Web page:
This year-end season, let’s pause and consider how we can put the “Philo” (love in Greek) at the center of our philanthropy. Instead of our usual approach to philanthropy as the love of humanity, the end beneficiaries of our grants, I encourage funders and others in philanthropy to bring it closer to home and more personal: how might nonprofit leaders also be recipients of our love?
From my days of founding and leading a nonprofit, one conversation still sticks with me. I was excited for the chance to share our story with a faith-based funder. I thought our mission of building community with women and teen girls who were new Americans and refugees would resonate with her.
It was quite the opposite. She was curt and didn’t do much listening. Her tone was belittling and at one point she accused me of ‘just thinking the church wasn’t doing a good enough job’ so instead I ‘went around them’ and tried my ‘own thing.’ (For the record, that piece stung because we were working in close partnership with churches and this was a community effort.)
The pain I felt in that conversation had almost nothing to do with whether or not they’d fund us. The source of my pain was the power dynamic that I often felt in conversations with funders. This power dynamic was on full display here, whereas it’s usually more subtle. It’s not that she didn’t understand our work, it’s that she didn’t even try to. She also made a number of sweeping judgements over an initial phone call.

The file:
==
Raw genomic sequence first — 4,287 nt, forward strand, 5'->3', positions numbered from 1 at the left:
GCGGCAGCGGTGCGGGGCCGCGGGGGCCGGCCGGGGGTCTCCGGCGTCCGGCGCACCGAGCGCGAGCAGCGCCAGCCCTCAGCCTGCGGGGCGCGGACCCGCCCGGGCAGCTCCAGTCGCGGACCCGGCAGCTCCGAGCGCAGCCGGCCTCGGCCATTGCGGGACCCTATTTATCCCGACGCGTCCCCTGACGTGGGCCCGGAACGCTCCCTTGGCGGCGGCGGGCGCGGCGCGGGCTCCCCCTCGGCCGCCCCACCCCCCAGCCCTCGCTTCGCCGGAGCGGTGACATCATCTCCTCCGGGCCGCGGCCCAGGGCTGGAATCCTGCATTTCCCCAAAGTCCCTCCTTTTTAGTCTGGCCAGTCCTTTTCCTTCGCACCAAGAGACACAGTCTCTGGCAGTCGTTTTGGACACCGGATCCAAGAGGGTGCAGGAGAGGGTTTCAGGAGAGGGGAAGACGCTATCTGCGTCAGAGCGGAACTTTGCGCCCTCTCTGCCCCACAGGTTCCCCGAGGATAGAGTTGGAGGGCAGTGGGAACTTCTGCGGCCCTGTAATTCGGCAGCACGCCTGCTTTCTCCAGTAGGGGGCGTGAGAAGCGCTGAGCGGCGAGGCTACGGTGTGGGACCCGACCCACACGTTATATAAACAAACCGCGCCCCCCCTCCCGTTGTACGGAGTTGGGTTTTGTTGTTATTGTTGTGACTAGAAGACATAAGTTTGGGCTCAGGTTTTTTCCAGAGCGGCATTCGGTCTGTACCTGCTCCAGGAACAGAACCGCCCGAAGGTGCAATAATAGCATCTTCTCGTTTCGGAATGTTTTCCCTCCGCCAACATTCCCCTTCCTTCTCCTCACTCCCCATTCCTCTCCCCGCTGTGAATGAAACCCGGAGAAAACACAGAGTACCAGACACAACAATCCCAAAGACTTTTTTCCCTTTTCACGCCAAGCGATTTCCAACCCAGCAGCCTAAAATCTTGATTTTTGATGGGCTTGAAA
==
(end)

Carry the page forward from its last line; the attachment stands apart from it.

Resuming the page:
In my first two years of foundation leadership, I’ve tried to embody the opposite of what I experienced in that conversation and more than one of our grantees has said to me, “I can tell you’ve sat in this seat before. Most people who do your job have not.”
To be clear, I have done nothing spectacular or impressive in my first two years by way of systems or bigger and better gifts. I, too, have to tell people they aren’t a good fit for our foundation and I have even had to end some ongoing funding relationships. These are difficult conversations to have, but I am deeply invested in the foundation’s outcomes. But my deepest hope is to have a posture of genuine respect and empathy for nonprofit leaders, even when turning them down, because I remember what it’s like to be a founder and executive director.
Read the full article about supporting nonprofit leaders by Dana Doll at The Center for Effective Philanthropy.